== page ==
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Riad v. Smith

United States District Court, Third Circuit

August 28, 2013

JOSEPH RIAD, Plaintiff,
VANNIPA SMITH, et al., Defendants.



AND NOW, this 28th day of August, 2013, after review of Plaintiff’s Amended Complaint (ECF 5); Defendants Andrew Alexis’s, Michael Fastman’s, and Tischer Autopark, Inc.’s (the “Moving Defendants”) Motion to Dismiss (ECF 19); Plaintiff’s Response thereto (ECF 25); and Moving Defendants’ Reply (ECF 27), it is hereby ORDERED that:

1. Moving Defendants’ Motion to Dismiss is GRANTED;
2. Plaintiff’s Amended Complaint is DISMISSED, without prejudice, with respect to Moving Defendants; and
3. Plaintiff is granted leave to file a Second Amended Complaint within twenty-one (21) days of this order.

The reasons are as follows:

1. Plaintiff alleges that he gave approximately $58, 000 to one of the Defendants, Vannipa Smith, based on Smith’s representation that she could purchase Plaintiff a BMW model X5 automobile at a favorable price. Smith, however, used Plaintiff’s money to purchase the car for resale to a buyer in China for a much higher price and kept all the proceeds from the resale.

2. Plaintiff’s First Amended Complaint sets forth various claims against not only Smith, but two corporations allegedly controlled by her, [1] as well as the dealership where Smith allegedly purchased the BMW X5 and two of the dealership’s employees/agents who allegedly participated in Smith’s resale scheme.

3. Plaintiff sues Smith for breach of contract, and Smith and the Moving Defendants in tort.

4. Plaintiff’s allegations as to the facts are confusing and contradictory. This is particularly true regarding Defendant Smith.

For example, at one point, Plaintiff alleges that Smith admitted to receiving $168, 000 for two of Plaintiff’s cars (Am. Compl. ¶ 53); but Plaintiff also submitted an affidavit from Smith stating that she was “double-crossed” by, among others, one of her co-defendants, and she “never got any of the profits” from her alleged resale scheme. (Smith Aff. ¶ 12, Ex. N to Pl.’s Resp.)

Plaintiff also alleges that Smith never intended to secure him a BMW X5, (Am. Compl. ¶¶ 61-62) but Smith’s affidavit states that she intended to use some of the profits from the aforementioned resale to the Chinese buyer to purchase Plaintiff a “replacement x5 BMW.” (Smith Aff. ¶¶ 12, 18.)

5. The Court also notes that it previously held hearings in this case on June 13 and 26, 2013 regarding Plaintiff’s now withdrawn motion for a preliminary injunction against Defendant Smith, which Plaintiff filed to prevent dissipation of her assets. Based in part on Smith’s admissions at those hearings that she owed money to Plaintiff, the Court allowed limited discovery into her finances, in particular, her bank records. As of the date of this Order, Plaintiff has taken no action regarding Smith’s admissions in open court. Plaintiff should consider whether he would be well-served by securing a judgment based on Smith’s admissions and pursuing enforcement of that judgment. The Court further notes that Smith has not responded to the Amended Complaint, but Plaintiff has not secured a default. This Order is without prejudice to Plaintiff taking further action as to Smith.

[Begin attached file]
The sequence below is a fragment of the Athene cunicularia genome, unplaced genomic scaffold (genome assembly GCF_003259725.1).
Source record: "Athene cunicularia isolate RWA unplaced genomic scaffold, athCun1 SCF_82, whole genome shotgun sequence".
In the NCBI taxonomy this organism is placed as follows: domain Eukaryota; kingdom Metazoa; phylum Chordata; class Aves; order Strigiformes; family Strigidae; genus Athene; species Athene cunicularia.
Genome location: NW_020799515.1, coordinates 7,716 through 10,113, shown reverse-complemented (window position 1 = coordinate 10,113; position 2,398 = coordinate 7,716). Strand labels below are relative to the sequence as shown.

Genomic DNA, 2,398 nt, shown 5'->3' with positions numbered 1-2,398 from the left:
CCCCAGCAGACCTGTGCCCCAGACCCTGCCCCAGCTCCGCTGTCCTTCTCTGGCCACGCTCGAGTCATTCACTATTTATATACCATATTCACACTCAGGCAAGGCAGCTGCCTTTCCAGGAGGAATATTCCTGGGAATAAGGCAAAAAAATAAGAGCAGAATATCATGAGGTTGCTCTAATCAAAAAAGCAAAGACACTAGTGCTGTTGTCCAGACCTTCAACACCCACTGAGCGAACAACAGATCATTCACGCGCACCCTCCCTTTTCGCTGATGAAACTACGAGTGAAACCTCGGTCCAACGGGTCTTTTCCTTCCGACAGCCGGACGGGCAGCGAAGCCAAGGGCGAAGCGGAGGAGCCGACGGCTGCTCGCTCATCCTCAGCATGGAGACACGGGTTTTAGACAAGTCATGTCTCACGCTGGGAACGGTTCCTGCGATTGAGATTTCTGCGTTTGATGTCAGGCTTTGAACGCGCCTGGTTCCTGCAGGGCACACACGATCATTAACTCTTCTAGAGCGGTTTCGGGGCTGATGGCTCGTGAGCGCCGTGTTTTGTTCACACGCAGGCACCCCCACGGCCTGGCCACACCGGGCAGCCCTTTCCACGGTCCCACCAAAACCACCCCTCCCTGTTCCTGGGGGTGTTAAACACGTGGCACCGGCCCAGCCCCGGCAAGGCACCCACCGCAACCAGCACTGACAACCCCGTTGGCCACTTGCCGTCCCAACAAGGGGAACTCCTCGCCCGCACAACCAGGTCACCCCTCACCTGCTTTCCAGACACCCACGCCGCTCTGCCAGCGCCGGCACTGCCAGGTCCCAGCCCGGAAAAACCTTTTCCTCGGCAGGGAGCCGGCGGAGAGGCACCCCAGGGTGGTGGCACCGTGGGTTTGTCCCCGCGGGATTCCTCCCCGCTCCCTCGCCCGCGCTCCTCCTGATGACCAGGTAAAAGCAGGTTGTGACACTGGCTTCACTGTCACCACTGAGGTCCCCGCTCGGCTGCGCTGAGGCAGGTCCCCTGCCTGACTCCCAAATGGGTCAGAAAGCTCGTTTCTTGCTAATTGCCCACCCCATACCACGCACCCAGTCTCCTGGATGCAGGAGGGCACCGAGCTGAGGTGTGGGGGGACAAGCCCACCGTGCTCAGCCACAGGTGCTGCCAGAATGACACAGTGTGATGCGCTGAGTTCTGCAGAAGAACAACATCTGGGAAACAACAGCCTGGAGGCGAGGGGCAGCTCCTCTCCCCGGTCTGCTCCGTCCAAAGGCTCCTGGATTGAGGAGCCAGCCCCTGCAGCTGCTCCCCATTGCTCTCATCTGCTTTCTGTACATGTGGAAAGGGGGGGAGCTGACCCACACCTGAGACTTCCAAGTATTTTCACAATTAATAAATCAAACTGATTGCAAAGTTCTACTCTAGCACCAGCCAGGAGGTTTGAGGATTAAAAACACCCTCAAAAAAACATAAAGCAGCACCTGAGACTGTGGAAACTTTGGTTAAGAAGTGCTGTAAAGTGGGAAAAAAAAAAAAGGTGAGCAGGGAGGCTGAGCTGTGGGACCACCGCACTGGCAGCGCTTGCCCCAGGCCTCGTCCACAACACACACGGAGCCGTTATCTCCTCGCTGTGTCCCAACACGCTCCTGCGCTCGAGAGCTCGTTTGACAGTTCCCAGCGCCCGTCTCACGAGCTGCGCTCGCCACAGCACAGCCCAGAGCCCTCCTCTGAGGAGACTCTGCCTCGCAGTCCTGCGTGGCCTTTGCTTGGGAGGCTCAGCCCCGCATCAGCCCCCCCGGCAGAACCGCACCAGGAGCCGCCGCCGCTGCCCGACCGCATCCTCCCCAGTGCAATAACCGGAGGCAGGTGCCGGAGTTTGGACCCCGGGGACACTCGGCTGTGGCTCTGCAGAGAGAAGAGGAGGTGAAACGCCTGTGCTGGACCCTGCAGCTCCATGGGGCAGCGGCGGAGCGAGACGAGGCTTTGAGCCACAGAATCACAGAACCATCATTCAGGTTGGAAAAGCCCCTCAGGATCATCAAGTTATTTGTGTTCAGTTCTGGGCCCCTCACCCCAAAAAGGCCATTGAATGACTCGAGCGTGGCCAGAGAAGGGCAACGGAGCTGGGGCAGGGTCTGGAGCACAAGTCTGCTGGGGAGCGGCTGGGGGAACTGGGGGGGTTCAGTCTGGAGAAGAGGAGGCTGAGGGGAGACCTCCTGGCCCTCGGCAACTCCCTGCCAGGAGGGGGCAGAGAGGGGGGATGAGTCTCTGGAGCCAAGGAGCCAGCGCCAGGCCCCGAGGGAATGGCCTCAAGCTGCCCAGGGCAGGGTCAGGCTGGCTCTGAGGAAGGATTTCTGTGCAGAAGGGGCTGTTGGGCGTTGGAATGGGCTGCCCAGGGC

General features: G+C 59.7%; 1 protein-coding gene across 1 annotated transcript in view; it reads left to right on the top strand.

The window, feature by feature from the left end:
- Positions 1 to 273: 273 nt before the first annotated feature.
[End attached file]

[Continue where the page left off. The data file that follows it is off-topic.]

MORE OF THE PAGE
6. As to Plaintiff’s tort claims, Plaintiff alleges that the various Defendants conspired, but his Amended Complaint does not provide the level of factual allegation required by Ashcroft v. Iqbal, 556 U.S. 662 (2009), and Bell Atlantic Corp. v. Twombly, 550 U.S. 544 (2007), to satisfy Fed.R.Civ.P. 8.

As explained in Iqbal, “[t]o survive a motion to dismiss, a complaint must contain sufficient factual matter, accepted as true, to state a claim to relief that is plausible on its face.” 556 U.S. 678 (quotation omitted).

Plaintiff’s Amended Complaint, however, contains hardly more than the kind of “[t]hreadbare recitals of the elements of a cause of action, supported by mere conclusory statements” that “do not suffice”; it lacks the requisite “factual content that [would] allow[] the court to draw the reasonable inference that the defendant[s] [are] liable for the misconduct alleged.” Iqbal, 556 U.S. at 678 (citing Twombly, 550 U.S. at 555-56); accord Phillips v. County of Allegheny, 515 F.3d 224, 232 (3d Cir. 2008) (“We caution that without some factual allegation in the complaint, a claimant cannot satisfy the requirement that he or she provide not only ‘fair notice, ’ but also the ‘grounds’ on which the claim rests.” (citing Twombly, 550 U.S. at 556 n.3)).

7. Plaintiff’s claims for conversion and tortious interference appear to rely entirely on the legal theory of conspiracy; but the Court holds that Plaintiff did not plead facts sufficient to satisfy Iqbal’s and Twombly’s requirements with respect to these torts.

8. As to damages, Plaintiff states a claim for damages against Smith of approximately $58, 000; it is unclear, however, why Plaintiff would have a claim for anything greater from Smith. Additionally, in order to recover damages from the Moving Defendants, Plaintiff must plead facts sufficient to support his tort claims against them.

9. The relevant conduct in this case took place in both Maryland and Pennsylvania; the UCC may apply, but Plaintiff does not state any UCC claim.

10. Finally, in view of the apparently complex web of allegations and admissions that will need to be sorted out in resolving this case – which may portend, in addition, knotty legal tangles – the parties may wish to explore settlement before further engaging in this potentially complex and expensive litigation.

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